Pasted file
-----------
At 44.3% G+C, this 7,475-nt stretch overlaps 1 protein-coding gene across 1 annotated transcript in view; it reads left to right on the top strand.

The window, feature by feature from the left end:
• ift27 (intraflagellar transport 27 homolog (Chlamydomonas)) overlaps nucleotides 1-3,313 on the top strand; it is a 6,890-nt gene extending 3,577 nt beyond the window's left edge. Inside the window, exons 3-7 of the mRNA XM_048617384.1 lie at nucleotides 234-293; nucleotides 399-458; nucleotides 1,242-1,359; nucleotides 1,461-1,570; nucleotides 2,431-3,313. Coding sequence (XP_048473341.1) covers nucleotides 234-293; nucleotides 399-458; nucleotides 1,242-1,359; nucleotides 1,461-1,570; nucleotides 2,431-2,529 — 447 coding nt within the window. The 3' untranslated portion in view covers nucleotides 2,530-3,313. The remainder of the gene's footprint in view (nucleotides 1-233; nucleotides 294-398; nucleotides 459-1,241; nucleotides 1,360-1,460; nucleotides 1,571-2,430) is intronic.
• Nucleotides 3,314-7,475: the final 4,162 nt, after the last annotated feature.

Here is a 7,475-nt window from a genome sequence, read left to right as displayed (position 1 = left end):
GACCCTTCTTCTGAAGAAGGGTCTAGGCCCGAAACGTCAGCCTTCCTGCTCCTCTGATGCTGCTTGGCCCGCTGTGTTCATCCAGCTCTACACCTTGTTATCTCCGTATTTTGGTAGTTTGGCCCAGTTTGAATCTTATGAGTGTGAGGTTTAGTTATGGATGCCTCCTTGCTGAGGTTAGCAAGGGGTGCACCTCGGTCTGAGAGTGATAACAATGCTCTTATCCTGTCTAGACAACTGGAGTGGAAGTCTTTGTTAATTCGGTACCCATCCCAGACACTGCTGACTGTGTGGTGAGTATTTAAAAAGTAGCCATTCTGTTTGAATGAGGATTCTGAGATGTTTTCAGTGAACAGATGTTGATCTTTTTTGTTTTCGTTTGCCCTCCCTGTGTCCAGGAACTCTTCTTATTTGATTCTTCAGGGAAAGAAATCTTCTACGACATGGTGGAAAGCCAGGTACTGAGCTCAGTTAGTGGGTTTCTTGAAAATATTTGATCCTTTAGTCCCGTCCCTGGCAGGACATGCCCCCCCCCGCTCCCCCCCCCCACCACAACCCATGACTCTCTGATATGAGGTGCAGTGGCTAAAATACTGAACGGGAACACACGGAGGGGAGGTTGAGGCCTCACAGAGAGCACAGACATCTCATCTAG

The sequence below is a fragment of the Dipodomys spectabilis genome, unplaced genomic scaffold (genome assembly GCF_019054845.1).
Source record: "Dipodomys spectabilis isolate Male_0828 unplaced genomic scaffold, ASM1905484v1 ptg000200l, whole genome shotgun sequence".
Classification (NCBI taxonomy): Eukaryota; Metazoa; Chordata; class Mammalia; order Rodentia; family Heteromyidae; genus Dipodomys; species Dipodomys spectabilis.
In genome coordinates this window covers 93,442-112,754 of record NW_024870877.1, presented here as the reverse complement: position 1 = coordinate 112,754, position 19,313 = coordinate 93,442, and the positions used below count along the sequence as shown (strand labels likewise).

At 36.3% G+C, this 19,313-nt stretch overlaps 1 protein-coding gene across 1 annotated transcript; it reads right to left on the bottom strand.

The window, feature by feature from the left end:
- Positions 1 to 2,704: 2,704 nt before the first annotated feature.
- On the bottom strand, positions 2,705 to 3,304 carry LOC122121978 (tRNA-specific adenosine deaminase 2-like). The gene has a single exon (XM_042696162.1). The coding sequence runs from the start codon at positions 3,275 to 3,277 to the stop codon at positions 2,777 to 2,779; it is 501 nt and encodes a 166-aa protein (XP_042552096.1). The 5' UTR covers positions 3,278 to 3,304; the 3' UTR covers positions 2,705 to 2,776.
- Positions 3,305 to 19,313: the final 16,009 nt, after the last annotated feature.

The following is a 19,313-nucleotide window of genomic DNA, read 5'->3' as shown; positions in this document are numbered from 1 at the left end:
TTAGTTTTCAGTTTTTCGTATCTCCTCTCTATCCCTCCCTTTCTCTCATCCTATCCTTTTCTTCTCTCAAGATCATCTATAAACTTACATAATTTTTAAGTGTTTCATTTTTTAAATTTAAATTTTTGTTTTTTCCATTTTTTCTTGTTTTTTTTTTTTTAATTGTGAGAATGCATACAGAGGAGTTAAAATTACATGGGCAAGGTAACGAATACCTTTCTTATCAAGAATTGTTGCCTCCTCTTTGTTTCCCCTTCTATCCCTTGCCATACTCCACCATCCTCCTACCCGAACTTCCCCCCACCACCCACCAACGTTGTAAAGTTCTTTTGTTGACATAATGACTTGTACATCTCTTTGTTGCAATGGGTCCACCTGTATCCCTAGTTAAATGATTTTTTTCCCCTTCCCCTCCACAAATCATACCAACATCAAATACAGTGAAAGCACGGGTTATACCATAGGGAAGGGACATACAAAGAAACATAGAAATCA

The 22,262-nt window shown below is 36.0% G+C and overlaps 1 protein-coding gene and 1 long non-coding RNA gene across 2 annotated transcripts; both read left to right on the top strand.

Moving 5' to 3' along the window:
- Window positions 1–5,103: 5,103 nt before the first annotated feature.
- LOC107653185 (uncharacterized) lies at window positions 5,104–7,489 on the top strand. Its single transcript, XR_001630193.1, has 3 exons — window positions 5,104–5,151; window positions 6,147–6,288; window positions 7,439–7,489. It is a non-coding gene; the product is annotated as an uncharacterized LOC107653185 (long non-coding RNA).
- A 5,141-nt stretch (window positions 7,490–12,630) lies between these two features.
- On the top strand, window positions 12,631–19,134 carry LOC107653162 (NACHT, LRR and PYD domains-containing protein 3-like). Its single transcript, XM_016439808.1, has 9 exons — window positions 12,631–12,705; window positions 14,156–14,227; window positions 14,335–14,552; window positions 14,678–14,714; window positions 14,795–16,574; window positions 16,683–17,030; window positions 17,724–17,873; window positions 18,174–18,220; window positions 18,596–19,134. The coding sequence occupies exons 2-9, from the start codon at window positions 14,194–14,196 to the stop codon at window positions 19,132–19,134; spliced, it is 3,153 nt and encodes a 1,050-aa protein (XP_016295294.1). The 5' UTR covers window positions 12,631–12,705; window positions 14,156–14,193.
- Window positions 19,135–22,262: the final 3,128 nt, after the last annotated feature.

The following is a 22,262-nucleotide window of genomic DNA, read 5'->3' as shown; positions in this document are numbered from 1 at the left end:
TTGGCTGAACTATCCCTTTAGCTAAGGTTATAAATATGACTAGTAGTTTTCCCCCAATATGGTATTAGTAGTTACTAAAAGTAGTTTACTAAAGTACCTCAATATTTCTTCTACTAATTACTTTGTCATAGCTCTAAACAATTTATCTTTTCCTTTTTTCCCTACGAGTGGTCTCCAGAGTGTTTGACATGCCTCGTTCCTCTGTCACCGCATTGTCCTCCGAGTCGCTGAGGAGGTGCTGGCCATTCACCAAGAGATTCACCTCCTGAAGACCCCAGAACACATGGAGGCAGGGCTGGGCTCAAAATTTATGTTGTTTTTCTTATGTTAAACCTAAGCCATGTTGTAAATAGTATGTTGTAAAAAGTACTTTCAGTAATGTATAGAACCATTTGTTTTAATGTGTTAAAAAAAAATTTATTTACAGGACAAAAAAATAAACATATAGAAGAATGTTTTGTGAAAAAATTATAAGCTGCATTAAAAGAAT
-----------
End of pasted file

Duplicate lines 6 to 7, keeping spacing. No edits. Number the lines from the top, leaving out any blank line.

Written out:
GACCCTTCTTCTGAAGAAGGGTCTAGGCCCGAAACGTCAGCCTTCCTGCTCCTCTGATGCTGCTTGGCCCGCTGTGTTCATCCAGCTCTACACCTTGTTATCTCCGTATTTTGGTAGTTTGGCCCAGTTTGAATCTTATGAGTGTGAGGTTTAGTTATGGATGCCTCCTTGCTGAGGTTAGCAAGGGGTGCACCTCGGTCTGAGAGTGATAACAATGCTCTTATCCTGTCTAGACAACTGGAGTGGAAGTCTTTGTTAATTCGGTACCCATCCCAGACACTGCTGACTGTGTGGTGAGTATTTAAAAAGTAGCCATTCTGTTTGAATGAGGATTCTGAGATGTTTTCAGTGAACAGATGTTGATCTTTTTTGTTTTCGTTTGCCCTCCCTGTGTCCAGGAACTCTTCTTATTTGATTCTTCAGGGAAAGAAATCTTCTACGACATGGTGGAAAGCCAGGTACTGAGCTCAGTTAGTGGGTTTCTTGAAAATATTTGATCCTTTAGTCCCGTCCCTGGCAGGACATGCCCCCCCCCGCTCCCCCCCCCCACCACAACCCATGACTCTCTGATATGAGGTGCAGTGGCTAAAATACTGAACGGGAACACACGGAGGGGAGGTTGAGGCCTCACAGAGAGCACAGACATCTCATCTAG

The sequence below is a fragment of the Dipodomys spectabilis genome, unplaced genomic scaffold (genome assembly GCF_019054845.1).